But mandating 100 percent renewable energy has much harsher consequences for everyday Americans. For one thing, it would put an end to virtually every car in the country; in 2016, after all, electric vehicles made up just .22 percent of the 250-260 million vehicles on the road.

It would also mean an end to gas-guzzling airplanes. While electric airplane technology has existed since the mid-1980s, there’s a good reason the $885 billion commercial airline industry doesn’t use it. The fastest single-seat electric plane tops out at a speed of 202.6 mph; compare that with the Boeing 787, which typically flies at 585 mph while carrying 242 passengers.

Replacing them is a network of light rail trains, supposedly the silver bullet “solution” to American air travel. In this, California led the (blind) charge in 2008 with Proposition 1A, which promised voters a “bullet train” from Los Angeles to San Francisco by 2020 that would carry 120,000 passengers each day for a ticket price of just $55.

This week, the $77 billion project—originally billed at $37 billion—was scrapped by California Gov. Gavin Newsom after 11 painful years. In Newsom’s words, “Let’s be real.”

Cost, of course, isn’t part of the GND equation. Even the Green Party admits that the GND would cost somewhere between $700 billion and $1 trillion annually. (The entire U.S. defense budget for 2019 is projected to be $719 billion.) A similar proposal crafted by Stanford engineers in 2015 was estimated to cost as much as $13 trillion by 2030.

But if you think the Green New Deal is really about environmentalism, guess again. Channeling 20th century Marxist-Leninist “anti-imperialists,” the GND also demands the federal government “promote justice and equity by stopping . . . historic oppression of indigenous peoples, communities of color, migrant communities, deindustrialized communities,” and other “vulnerable communities.”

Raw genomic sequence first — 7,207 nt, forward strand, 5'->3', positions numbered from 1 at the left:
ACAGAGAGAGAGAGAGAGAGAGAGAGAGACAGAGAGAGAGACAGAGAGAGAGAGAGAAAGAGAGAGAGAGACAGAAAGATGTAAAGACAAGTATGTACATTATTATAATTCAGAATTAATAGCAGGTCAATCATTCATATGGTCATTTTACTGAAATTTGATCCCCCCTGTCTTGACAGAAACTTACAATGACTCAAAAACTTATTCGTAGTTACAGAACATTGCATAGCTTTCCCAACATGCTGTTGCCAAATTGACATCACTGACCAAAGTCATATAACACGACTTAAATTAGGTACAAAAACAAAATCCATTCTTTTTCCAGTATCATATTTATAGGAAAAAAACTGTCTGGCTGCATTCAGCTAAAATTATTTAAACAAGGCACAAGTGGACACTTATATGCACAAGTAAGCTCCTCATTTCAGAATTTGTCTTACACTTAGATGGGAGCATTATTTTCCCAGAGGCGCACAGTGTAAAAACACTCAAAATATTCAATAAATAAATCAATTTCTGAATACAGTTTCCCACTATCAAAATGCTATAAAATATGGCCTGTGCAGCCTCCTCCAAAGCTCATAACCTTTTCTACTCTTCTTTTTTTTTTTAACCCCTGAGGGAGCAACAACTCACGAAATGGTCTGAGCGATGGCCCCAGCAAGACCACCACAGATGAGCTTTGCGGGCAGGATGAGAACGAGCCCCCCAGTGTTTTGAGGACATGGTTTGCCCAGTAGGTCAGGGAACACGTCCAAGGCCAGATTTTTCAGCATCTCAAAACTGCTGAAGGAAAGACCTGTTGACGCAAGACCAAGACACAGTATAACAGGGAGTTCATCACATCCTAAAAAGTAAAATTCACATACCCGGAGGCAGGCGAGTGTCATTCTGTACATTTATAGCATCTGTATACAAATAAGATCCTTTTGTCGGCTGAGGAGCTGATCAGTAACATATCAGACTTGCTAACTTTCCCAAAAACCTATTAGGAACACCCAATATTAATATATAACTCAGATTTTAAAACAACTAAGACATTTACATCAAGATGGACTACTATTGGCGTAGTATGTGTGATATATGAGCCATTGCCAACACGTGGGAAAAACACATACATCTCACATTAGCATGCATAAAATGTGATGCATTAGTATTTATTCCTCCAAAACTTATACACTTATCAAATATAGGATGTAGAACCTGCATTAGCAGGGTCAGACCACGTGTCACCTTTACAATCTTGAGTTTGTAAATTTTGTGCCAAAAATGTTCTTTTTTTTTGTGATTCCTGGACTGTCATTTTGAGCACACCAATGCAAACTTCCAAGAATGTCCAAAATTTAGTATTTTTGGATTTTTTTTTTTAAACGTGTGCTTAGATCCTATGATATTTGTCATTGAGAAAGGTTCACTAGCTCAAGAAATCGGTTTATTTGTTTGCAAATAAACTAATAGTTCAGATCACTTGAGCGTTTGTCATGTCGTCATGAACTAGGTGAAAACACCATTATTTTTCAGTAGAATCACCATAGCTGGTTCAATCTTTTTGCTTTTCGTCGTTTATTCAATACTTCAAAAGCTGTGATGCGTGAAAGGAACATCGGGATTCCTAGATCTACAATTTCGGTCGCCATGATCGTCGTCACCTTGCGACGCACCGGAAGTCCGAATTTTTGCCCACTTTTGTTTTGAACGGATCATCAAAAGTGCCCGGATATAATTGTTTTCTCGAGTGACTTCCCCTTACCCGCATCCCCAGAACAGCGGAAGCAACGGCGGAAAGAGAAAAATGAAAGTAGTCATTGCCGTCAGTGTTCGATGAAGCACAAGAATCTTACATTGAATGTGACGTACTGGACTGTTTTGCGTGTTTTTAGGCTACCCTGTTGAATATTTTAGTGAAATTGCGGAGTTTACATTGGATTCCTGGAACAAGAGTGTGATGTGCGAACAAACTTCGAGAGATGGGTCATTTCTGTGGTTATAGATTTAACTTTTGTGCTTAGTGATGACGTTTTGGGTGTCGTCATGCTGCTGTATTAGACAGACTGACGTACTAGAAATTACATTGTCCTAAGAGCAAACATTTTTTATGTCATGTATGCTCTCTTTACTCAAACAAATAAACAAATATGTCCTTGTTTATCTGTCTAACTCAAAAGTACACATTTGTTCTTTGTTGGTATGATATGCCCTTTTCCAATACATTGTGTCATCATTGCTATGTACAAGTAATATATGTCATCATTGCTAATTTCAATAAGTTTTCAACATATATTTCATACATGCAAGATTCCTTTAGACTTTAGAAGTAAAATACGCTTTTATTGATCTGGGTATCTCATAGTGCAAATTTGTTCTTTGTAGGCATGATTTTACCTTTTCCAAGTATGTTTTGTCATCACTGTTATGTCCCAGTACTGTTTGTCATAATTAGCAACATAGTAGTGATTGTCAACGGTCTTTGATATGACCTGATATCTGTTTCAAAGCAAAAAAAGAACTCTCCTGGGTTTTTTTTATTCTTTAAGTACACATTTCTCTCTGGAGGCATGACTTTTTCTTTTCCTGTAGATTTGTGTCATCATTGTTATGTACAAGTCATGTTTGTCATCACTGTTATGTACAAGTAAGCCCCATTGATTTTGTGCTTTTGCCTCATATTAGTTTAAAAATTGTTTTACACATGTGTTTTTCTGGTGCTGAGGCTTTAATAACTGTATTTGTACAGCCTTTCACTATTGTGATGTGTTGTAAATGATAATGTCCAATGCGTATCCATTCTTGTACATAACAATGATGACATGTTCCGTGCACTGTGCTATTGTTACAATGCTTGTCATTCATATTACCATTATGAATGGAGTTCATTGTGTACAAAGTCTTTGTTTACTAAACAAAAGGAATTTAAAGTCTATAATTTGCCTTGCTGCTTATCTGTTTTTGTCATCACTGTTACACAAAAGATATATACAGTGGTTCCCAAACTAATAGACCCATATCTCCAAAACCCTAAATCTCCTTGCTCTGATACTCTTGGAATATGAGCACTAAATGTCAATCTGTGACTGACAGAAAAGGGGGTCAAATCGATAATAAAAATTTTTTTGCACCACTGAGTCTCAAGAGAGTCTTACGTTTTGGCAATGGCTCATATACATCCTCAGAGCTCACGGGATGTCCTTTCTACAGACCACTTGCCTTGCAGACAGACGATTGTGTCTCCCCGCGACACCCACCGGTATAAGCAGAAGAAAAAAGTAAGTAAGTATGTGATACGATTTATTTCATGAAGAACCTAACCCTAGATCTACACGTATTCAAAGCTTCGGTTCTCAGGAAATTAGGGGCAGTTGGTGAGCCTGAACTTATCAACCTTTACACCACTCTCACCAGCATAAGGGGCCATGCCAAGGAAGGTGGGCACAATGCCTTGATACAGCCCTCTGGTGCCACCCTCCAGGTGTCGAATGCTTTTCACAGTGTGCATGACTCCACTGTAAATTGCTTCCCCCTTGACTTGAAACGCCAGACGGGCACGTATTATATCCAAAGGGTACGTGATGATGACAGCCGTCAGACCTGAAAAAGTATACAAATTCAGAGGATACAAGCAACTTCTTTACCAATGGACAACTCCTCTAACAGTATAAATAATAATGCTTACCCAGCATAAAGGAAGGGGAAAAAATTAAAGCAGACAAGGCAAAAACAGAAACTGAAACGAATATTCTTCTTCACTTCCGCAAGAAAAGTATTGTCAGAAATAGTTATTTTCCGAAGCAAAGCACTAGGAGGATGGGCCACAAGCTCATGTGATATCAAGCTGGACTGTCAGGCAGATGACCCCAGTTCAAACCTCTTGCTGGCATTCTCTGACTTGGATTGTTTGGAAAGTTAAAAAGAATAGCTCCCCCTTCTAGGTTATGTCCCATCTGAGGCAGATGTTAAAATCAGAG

In true grab-bag fashion, the GND guarantees everyone “a job with a family-sustaining wage”; greater protections for “all workers to organize, unionize, and collectively bargain;” “affordable, safe, and adequate housing”; and “high-quality healthcare”—meaning socialized medicine.

That’s because environmentalism is inseparable from socialism. Like American socialism, environmentalism is predicated on a total rejection of our country’s past. As a Green New Deal FAQ fact sheet put it, “this is a massive transformation of our society.”

Like the original New Deal of the 1930s, the GND aims to put the U.S. on a total war footing only seen during World War II. The first New Deal incorporated large-scale socialist ideas lauded by Hitler himself for instilling the “virtue of duty, readiness for sacrifice, and discipline [that] should dominate the entire people” and are “the quintessence of the German state philosophy [National Socialism], which finds its expression in the slogan ‘The Public Weal Transcends the Interest of the Individual.’”

While it’s pretty obvious that the Green New Deal isn’t a serious piece of legislation (yet), it’s clear that adoption of the radical proposal—along with socialized medicine—is quickly becoming a litmus test for Democratic Party politicians. If nothing else it exposes the totalitarian goals at the heart of the socialist Left and its insatiable lust for power.

Hayden Ludwig

Hayden Ludwig is an Investigative Researcher at Capital Research Center. He is a native of Orange County, California, and a graduate of Sonoma State University.